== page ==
Regardless of how or where we are born, there is one thing that we as humans all share: everyone eventually passes on. Death is often hidden from view and rarely discussed, but breaking the taboo around death and learning and discussing it can help calm fears, value the life we already have, and help us receive the care we would like during mourning or when dying.
The Concept of Death
Defining death remains complex and controversial within the medical community and Western perspective. For centuries, the Western definition of death referred to the absence of heartbeat and breath. Yet, thanks to medical technology advances, machines can sustain vital signs. This led Western society to redefine what death was, especially brain death. To complicate matters, however, there's no solid agreement within the medical definition as to what constitutes death or when death is ascertained to have occurred.
Conceptions and definitions of death also widely vary across cultures outside the West. Some cultures believe death occurs when sleeping or when ill. Other religious and cultural traditions, like Hinduism, believe that death is simply part of a pattern and that those who have died will be reborn with a new identity. Christianity believes death occurs only once, but the person sheds their bodily form and lives on in spirit, where what they've done during their life influences what happens to their spirit. Meanwhile, among some Indigenous tribes and within Buddhism, the dead and living coexist, and the dead can impact the well-being of the living.
Some cultural perspectives around death signal an abrupt and permanent end, where people are prohibited from even mentioning the name of the deceased in fear that doing so may endanger the lives of the living or prevent the ghost from leaving the earth and attaining peace.
Worldwide, the practice and ritual of a funeral is more than simply correctly disposing of the deceased's body. Funerals are for the living. A funeral is often considered a celebration and rite of passage for the living and the dead. Societies around the globe turn to traditions, rituals, and rites that assist those mourning this final transition in life and serve two essential functions.
- It is understanding the relationships between the survivors and realigning those relationships.
- Funerals serve social and psychological purposes that explain, justify, and help regulate the new social aspects created by the absence of the deceased.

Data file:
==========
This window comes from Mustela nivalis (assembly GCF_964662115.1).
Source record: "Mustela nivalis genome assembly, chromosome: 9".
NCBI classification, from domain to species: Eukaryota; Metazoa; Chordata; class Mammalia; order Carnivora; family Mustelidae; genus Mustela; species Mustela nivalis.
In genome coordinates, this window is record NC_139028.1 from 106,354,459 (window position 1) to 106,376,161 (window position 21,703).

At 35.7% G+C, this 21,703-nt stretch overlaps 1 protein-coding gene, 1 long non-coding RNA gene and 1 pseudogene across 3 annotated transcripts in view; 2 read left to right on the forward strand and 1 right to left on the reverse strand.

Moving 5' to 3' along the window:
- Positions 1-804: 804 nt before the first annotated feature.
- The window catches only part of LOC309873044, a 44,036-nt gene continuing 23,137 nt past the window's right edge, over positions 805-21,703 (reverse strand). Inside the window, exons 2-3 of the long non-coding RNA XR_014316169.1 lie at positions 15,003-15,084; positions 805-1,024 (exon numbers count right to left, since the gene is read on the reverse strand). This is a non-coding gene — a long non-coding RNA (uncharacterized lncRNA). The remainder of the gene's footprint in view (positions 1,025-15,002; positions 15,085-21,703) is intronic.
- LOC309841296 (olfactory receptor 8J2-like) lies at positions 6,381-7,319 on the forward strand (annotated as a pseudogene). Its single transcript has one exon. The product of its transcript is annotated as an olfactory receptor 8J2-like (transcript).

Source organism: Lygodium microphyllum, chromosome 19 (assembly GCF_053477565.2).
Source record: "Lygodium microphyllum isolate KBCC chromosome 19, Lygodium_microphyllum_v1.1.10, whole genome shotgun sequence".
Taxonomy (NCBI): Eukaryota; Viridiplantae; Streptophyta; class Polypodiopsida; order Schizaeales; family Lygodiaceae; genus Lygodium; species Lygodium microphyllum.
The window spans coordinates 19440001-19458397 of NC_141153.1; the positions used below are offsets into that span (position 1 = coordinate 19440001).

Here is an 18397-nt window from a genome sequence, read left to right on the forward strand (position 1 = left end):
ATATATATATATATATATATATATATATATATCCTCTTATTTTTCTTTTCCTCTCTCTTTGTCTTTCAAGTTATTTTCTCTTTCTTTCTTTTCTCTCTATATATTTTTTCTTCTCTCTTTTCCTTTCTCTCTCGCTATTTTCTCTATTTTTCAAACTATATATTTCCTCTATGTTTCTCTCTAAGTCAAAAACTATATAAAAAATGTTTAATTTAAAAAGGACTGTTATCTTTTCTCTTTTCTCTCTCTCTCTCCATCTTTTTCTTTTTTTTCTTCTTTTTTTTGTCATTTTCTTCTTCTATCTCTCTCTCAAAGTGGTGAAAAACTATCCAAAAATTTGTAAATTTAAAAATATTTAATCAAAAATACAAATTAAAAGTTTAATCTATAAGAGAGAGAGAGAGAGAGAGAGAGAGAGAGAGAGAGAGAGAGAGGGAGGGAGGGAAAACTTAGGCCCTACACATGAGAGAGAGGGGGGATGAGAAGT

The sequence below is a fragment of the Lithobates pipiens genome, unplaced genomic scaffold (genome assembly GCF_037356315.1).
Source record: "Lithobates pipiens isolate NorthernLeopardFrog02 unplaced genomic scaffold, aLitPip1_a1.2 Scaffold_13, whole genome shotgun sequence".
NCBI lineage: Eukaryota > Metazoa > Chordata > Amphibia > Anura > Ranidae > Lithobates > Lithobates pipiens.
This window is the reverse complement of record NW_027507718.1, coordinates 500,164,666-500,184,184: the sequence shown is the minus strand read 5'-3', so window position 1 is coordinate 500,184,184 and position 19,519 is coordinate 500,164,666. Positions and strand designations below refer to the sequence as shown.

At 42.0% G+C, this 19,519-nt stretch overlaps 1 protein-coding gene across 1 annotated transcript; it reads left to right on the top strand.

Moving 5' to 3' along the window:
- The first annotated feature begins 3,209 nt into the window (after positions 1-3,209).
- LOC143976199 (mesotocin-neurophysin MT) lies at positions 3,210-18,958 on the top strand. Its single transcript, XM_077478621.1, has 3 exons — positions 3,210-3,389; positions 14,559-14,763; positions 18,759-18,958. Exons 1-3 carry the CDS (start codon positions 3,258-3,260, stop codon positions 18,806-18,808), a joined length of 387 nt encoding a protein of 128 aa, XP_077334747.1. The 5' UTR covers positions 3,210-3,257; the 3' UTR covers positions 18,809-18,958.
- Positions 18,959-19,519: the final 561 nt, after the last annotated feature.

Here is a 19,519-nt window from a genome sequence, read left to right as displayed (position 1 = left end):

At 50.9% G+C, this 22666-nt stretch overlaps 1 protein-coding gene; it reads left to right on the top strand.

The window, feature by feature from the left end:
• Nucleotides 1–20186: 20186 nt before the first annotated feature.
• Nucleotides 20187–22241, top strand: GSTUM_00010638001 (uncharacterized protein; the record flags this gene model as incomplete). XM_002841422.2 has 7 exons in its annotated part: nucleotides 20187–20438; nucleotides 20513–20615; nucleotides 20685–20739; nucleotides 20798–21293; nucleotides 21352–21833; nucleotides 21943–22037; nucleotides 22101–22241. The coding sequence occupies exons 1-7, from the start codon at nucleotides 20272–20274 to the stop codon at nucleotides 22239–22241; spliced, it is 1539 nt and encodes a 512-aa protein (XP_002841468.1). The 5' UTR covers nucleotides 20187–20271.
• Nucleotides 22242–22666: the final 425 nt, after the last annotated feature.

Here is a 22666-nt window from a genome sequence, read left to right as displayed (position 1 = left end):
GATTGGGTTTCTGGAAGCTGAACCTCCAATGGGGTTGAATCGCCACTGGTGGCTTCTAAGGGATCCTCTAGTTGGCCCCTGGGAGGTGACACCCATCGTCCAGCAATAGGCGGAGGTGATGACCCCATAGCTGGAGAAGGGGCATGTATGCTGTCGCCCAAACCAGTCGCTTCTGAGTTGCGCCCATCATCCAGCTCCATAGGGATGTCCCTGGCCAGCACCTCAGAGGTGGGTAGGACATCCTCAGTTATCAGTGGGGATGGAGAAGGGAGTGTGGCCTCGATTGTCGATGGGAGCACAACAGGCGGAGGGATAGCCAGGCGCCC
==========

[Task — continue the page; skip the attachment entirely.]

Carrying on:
Headstones Around the World
Jewish and Christianity Headstones
Regarding headstone etiquette and tradition, Christianity and Jewish rites have some similarities. Monuments and headstones have been a tradition for more than 3,000 years for Christians and Jewish people. Typically, the headstone is engraved with the deceased person's name, date of birth, and death.
Jewish burial and cemetery rules branch off from Christianity with differences. For example, Jewish caskets must be Kosher and biodegradable. Graves must face east, plots should never be purchased if their loved one is ill, and the deceased should not be embalmed. Furthermore, burials should never occur during Shabbat (Saturday). Last and never least, flowers are discouraged as the dead are seen as equal. Instead, small pebbles or stones are placed on the headstone or their grave.
In Shintoism, death is considered something impure. As a result, funerals and burial rites follow many Buddhist rituals. The deceased is not buried in caskets but is cremated and buried in a family grave. Unlike American or European gravemarkers, the tombstone, or haka, is the entire family's marker. The date of the erection of the tomb and the name of the person who purchased it may be engraved on the side of the monument, while the names of the deceased are often—but not permanently—engraved on the front of the monument.
Many sects and strands of Hinduism follow differing traditions when dealing with death. In most practices, the dying wish to pass within the family home, and the family will gather to keep vigil. In most Hindu funeral customs within India, the body remains at home until cremated, usually 24 hours, and then the ashes are cremated in a sacred body of water. In specific circumstances, some Hindu traditions allow the body to be buried. Burial often involves younger children, older individuals that lived saintly lives, or other exceptional cases.
Traditionally, Samoans believed that dying at home and being buried the day after death would prevent the spirit from causing any trouble or misfortune for their family. Modern-day funerals typically are held at churches, with some choosing burial and some cremation.
When someone passes away, the tulafale, or family member selected as the orator chief, is the designated storyteller and funeral leader responsible for notifying family and friends about the death. There are gift-giving ceremonies for the bereaved during this time to show respect. The tulafale also leads a special ceremony called the saofa'i, where the family discusses essential decisions to be made about the deceased, shares stories and memories, and has a feast.
The traditions, rites, rituals, funerals, practices, and views revolving around death are so diverse it is impossible to explore them all in one sitting. Even though we share the same experiences at the end of life, conceptions of death and how we respond to it remain varied across cultures. As the world increasingly shrinks, thanks to today's expanding technologies, it is vital to understand and discuss the complexities surrounding the issues of death and dying. By removing the taboo behind discussing death, we better prepare ourselves to respect and understand people of other cultures, and better understand our feelings and issues involving death.Ending the taboo around death, explore with us the cultural perspectives on death, memorization and headstone traditions from around the world, and the beauty of end-of-life.